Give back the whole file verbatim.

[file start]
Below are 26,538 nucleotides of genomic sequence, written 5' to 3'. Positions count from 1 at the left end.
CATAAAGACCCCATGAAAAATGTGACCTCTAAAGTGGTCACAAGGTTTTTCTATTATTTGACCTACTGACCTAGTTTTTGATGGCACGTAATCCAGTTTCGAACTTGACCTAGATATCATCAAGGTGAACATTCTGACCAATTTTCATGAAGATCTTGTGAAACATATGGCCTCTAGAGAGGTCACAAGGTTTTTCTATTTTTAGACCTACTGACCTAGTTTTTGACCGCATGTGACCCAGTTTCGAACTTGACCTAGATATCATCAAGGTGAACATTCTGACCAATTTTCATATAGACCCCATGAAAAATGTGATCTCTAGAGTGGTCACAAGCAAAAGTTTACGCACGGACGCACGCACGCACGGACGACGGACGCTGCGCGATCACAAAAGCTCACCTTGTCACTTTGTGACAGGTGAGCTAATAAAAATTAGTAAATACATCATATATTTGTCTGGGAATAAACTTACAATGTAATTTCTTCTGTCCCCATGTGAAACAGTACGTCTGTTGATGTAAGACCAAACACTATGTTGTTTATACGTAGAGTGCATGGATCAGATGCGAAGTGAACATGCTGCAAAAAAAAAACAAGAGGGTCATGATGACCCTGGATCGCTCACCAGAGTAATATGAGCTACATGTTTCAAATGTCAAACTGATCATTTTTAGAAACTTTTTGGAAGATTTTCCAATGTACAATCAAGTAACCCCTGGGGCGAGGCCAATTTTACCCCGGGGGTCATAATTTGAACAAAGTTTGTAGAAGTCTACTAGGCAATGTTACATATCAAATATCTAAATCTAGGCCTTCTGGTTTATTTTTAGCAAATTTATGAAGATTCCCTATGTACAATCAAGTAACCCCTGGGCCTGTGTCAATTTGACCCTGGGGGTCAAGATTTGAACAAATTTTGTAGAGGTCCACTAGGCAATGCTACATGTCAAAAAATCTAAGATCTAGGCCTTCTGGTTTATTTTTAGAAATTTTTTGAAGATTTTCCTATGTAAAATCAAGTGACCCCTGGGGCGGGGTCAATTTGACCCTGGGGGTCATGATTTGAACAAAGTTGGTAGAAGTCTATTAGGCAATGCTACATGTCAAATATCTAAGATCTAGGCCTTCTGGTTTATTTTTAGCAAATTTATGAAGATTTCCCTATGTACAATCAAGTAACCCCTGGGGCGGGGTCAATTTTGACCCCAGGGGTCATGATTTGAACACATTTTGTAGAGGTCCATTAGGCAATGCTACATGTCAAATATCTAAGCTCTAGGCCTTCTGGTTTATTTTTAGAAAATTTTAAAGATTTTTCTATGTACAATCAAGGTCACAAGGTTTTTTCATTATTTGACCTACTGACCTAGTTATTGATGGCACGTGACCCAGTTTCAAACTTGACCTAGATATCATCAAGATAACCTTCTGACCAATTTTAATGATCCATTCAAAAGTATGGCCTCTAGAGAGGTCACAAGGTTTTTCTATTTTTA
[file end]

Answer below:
Below are 26,538 nucleotides of genomic sequence, written 5' to 3'. Positions count from 1 at the left end.
CATAAAGACCCCATGAAAAATGTGACCTCTAAAGTGGTCACAAGGTTTTTCTATTATTTGACCTACTGACCTAGTTTTTGATGGCACGTAATCCAGTTTCGAACTTGACCTAGATATCATCAAGGTGAACATTCTGACCAATTTTCATGAAGATCTTGTGAAACATATGGCCTCTAGAGAGGTCACAAGGTTTTTCTATTTTTAGACCTACTGACCTAGTTTTTGACCGCATGTGACCCAGTTTCGAACTTGACCTAGATATCATCAAGGTGAACATTCTGACCAATTTTCATATAGACCCCATGAAAAATGTGATCTCTAGAGTGGTCACAAGCAAAAGTTTACGCACGGACGCACGCACGCACGGACGACGGACGCTGCGCGATCACAAAAGCTCACCTTGTCACTTTGTGACAGGTGAGCTAATAAAAATTAGTAAATACATCATATATTTGTCTGGGAATAAACTTACAATGTAATTTCTTCTGTCCCCATGTGAAACAGTACGTCTGTTGATGTAAGACCAAACACTATGTTGTTTATACGTAGAGTGCATGGATCAGATGCGAAGTGAACATGCTGCAAAAAAAAAACAAGAGGGTCATGATGACCCTGGATCGCTCACCAGAGTAATATGAGCTACATGTTTCAAATGTCAAACTGATCATTTTTAGAAACTTTTTGGAAGATTTTCCAATGTACAATCAAGTAACCCCTGGGGCGAGGCCAATTTTACCCCGGGGGTCATAATTTGAACAAAGTTTGTAGAAGTCTACTAGGCAATGTTACATATCAAATATCTAAATCTAGGCCTTCTGGTTTATTTTTAGCAAATTTATGAAGATTCCCTATGTACAATCAAGTAACCCCTGGGCCTGTGTCAATTTGACCCTGGGGGTCAAGATTTGAACAAATTTTGTAGAGGTCCACTAGGCAATGCTACATGTCAAAAAATCTAAGATCTAGGCCTTCTGGTTTATTTTTAGAAATTTTTTGAAGATTTTCCTATGTAAAATCAAGTGACCCCTGGGGCGGGGTCAATTTGACCCTGGGGGTCATGATTTGAACAAAGTTGGTAGAAGTCTATTAGGCAATGCTACATGTCAAATATCTAAGATCTAGGCCTTCTGGTTTATTTTTAGCAAATTTATGAAGATTTCCCTATGTACAATCAAGTAACCCCTGGGGCGGGGTCAATTTTGACCCCAGGGGTCATGATTTGAACACATTTTGTAGAGGTCCATTAGGCAATGCTACATGTCAAATATCTAAGCTCTAGGCCTTCTGGTTTATTTTTAGAAAATTTTAAAGATTTTTCTATGTACAATCAAGGTCACAAGGTTTTTTCATTATTTGACCTACTGACCTAGTTATTGATGGCACGTGACCCAGTTTCAAACTTGACCTAGATATCATCAAGATAACCTTCTGACCAATTTTAATGATCCATTCAAAAGTATGGCCTCTAGAGAGGTCACAAGGTTTTTCTATTTTTA